Goal: The purpose of this assignment is to write a Java program that implements a MerkleTree to be
used in a blockchain. Then you will write a brief report describing your results, in the comments of your
program; see the end of this document.
1. This assignment is self-contained. We do not expect you to know how Blockchain works. However, by
the end of this assignment, if you read the code well enough, you will learn Blockchain in detail.
2. You will be surprised how this Blockchain technology, considered revolutionary, is built on such simple
ideas that a beginner student can code. And later in life you can mention that you were writing
blockchains in your second year of undergraduate.
3. A transaction is a transfer of coins from a set of addresses (i.e., senders) to another set of addresses
4. Each sender or receiver is an address, which is stored in a String variable (see Transaction.java). In
real life, people can create and use many addresses. We cannot know the owner of an address by just
looking at the string.
5. A Bitcoin transaction can have many senders and receivers. This is why transactions in Figure 1 have
dierent shape sizes. For this assignment, we simplify the transaction model to only one sender and
one receiver (see Transaction.java).
6. A transaction has sender, receiver and amount attributes. In Bitcoin, transactions are created by ordi-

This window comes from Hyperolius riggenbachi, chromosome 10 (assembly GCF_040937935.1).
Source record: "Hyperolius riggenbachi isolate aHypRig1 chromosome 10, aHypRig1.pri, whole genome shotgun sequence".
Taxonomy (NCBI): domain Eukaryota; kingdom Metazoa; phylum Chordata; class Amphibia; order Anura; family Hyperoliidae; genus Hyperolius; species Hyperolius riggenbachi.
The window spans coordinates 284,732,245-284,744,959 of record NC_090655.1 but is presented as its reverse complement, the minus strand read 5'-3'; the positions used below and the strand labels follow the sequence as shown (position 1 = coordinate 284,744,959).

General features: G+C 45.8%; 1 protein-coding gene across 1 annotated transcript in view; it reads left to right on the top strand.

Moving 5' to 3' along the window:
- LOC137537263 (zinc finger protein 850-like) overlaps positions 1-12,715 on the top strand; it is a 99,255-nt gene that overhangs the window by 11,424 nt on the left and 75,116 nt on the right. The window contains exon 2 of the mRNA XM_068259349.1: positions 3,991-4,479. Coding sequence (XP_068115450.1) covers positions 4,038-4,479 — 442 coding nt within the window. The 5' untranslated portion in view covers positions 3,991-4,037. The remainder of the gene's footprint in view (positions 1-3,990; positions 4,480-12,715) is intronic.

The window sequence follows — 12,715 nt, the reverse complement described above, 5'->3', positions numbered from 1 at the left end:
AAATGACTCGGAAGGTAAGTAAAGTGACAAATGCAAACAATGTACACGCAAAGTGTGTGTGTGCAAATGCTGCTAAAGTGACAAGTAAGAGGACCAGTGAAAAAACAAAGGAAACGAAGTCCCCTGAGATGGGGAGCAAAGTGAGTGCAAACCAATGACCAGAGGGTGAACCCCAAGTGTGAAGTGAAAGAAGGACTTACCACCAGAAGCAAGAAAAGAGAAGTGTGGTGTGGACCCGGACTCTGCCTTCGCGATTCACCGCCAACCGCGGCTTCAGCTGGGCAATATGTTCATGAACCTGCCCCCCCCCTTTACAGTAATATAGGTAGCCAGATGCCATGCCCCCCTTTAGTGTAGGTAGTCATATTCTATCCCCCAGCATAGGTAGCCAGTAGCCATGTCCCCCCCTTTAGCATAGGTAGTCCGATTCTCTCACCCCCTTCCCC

nary users and sent to a Peer to Peer network. Miners listen to the network, discover new transactions
and create blocks out of them. In this assignment, we will not have a real Peer to Peer network.
The PeerToPeerNetwork.java simulates this, and returns a random number of articial transactions
whenever someone calls the collectNewTransactions() function.
7. A miner is a user (anyone can choose to be a miner) who wants to create a block. The process of
getting transactions, putting them into a block and solving the Proof-of-Work puzzle is called mining
8. Proof-of-Work (see mineTheBlock() in Blockchain.java) involves creating a string from the block-
Hash of the previous block, topHash of the MerkleTree, and a long integer (called nonce). Once the
SHA256 hash is applied to this string, a 256 bit integer is computed. If the integer is less than a
predened diculty, the nonce is said to satisfy the diculty. The block is said to be mined.
9. Any helper function that you need (e.g., to hash SHA256) is already given in the les.
What you should implement: Implement the following algorithms and methods (you can